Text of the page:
Why is he so determined to force the issue? Also, is Brinker trying to help anyone? If so, whom? Please explain.
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Brinker's extended joke about Gene's guilt was a bit odd, and his obsession with Finny's accident and condition is unexplainable. Brinker has absolutely no reason to suspect any foul play, since he wasn't at school when it happened, and none of the boys present said anything of the sort to anyone. It seems like a form of ESP for Brinker to just waltz in on he first day and automatically know what happened outside of his presence; and why he would be completely obsessed with events which had nothing to do with him, and for which he was not present, is even more mysterious. Brinker is obviously meant to be a kind of conscience figure, intended to dredge the ugly truth up in front of Gene and Finny; but isn't this purpose rather redundant, since both Gene and Finny know the truth without Brinker's unwanted interference?
To state it plainly, Brinker has no stake in the matter, and no motive in his actions that is discernible from the text. He has no way of knowing what went on, and no sources to draw on in order to create his "theories." The patchy motivations and the indistinct characterization of Brinker make him seem like another symbolic figure. It is as if he were a creation of both Gene and Finny's inner conscience, reluctantly spawned by both of them as a way of forcing themselves to confront the realities of the accident, and their state afterward. Brinker is another character who is anything but realistic, and operates on a more allegorical and less realistic plane than a character like Gene. The novel itself seems to be attempting some sort of realism, with its carefully drawn main characters, its painstakingly constructed settings, and its extensive treatment of themes relating to ordinary human nature. But, in places like this one, the story loses its realistic thread and tries to vault itself to the level of a parable. The novel is uneven because of this divide between two different genres and kinds of writing; it is an incomplete work of realism colored with self-examination, combined with an incomplete parable.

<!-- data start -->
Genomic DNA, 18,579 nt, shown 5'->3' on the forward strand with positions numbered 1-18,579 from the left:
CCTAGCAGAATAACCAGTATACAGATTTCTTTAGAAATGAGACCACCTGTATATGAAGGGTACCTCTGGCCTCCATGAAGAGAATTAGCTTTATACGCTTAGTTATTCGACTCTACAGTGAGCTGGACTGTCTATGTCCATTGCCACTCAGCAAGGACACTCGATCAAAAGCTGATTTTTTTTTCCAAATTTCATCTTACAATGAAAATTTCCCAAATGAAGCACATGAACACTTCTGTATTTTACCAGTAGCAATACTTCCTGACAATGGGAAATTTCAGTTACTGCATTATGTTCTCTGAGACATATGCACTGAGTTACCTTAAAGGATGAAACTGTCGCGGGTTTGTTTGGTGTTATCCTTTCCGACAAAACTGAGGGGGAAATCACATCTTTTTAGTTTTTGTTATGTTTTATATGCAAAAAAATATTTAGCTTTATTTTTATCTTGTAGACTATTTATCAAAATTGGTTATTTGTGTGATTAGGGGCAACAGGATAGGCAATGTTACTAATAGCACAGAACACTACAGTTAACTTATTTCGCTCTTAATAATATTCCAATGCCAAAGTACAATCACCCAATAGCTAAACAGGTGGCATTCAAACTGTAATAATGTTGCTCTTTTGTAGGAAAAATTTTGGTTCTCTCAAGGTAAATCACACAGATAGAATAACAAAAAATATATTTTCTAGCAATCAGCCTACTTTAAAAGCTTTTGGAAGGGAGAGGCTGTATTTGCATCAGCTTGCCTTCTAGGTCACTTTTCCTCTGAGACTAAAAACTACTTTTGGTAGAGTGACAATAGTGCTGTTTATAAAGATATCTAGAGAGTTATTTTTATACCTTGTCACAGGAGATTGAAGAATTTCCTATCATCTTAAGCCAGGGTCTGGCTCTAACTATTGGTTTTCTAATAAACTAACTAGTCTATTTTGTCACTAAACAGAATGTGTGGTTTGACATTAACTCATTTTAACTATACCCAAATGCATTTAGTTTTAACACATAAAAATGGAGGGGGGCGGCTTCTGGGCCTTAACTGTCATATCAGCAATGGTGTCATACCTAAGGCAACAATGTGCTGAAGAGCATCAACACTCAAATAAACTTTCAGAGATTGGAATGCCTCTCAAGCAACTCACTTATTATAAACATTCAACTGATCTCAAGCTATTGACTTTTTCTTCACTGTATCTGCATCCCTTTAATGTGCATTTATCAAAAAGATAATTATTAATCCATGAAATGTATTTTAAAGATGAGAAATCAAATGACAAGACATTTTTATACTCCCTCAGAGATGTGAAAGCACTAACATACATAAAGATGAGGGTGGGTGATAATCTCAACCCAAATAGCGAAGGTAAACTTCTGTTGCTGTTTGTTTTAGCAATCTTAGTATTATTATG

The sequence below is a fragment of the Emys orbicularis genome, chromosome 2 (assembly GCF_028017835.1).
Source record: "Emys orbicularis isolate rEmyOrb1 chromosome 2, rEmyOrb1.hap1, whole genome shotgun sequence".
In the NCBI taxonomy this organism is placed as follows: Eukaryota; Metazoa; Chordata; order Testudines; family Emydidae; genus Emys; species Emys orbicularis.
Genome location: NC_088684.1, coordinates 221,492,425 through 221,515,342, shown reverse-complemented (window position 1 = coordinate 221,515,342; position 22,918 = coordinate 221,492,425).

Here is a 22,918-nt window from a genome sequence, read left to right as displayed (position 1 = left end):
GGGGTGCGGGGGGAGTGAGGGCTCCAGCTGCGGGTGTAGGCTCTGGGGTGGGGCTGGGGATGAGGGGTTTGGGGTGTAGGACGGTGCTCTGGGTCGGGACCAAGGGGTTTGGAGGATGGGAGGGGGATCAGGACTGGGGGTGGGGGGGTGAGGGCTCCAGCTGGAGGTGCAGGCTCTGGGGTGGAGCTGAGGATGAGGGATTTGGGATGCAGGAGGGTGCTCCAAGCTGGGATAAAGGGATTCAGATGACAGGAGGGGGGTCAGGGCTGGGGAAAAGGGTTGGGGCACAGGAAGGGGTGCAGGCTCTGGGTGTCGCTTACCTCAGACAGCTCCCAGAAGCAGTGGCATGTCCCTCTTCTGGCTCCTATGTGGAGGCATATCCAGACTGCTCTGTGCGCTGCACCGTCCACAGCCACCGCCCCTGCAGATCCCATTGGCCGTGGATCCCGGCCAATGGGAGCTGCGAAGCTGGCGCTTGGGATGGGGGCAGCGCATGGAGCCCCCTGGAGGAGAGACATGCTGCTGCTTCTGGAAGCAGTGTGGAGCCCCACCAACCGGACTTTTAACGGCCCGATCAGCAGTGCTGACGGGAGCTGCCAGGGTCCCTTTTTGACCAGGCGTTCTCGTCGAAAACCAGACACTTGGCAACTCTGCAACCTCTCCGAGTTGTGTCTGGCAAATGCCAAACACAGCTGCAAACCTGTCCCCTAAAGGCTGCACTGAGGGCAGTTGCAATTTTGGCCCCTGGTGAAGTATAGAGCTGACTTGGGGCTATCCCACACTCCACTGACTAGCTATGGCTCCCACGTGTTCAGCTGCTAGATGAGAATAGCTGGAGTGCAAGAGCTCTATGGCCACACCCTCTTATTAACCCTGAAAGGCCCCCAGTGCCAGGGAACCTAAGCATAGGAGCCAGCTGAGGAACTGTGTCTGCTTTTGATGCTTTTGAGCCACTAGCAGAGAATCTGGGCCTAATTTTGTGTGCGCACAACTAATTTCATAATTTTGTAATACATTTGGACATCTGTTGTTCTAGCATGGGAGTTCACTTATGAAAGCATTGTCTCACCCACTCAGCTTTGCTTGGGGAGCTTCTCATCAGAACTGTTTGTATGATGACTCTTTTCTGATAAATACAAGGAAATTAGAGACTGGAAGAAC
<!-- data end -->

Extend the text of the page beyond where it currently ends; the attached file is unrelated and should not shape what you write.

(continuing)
The inquiry itself is rather odd, since neither Gene nor Finny consent to it or want to take place in the proceedings. Brinker resides as the chief of the proceedings, hell-bent on getting the "facts" into the open for everyone's own good; how ironic, since it is the disclosure of the facts which causes Finny's second accident, and puts a great traumatic strain on him and Gene. As Gene says in his apt metaphor, Brinker is "imagining himself Justice incarnate"; but even Gene knows that Brinker is going at this from the wrong angle, since "Justice incarnate is also blindfolded," while Brinker is trying to get his desired outcome out of the whole affair (161).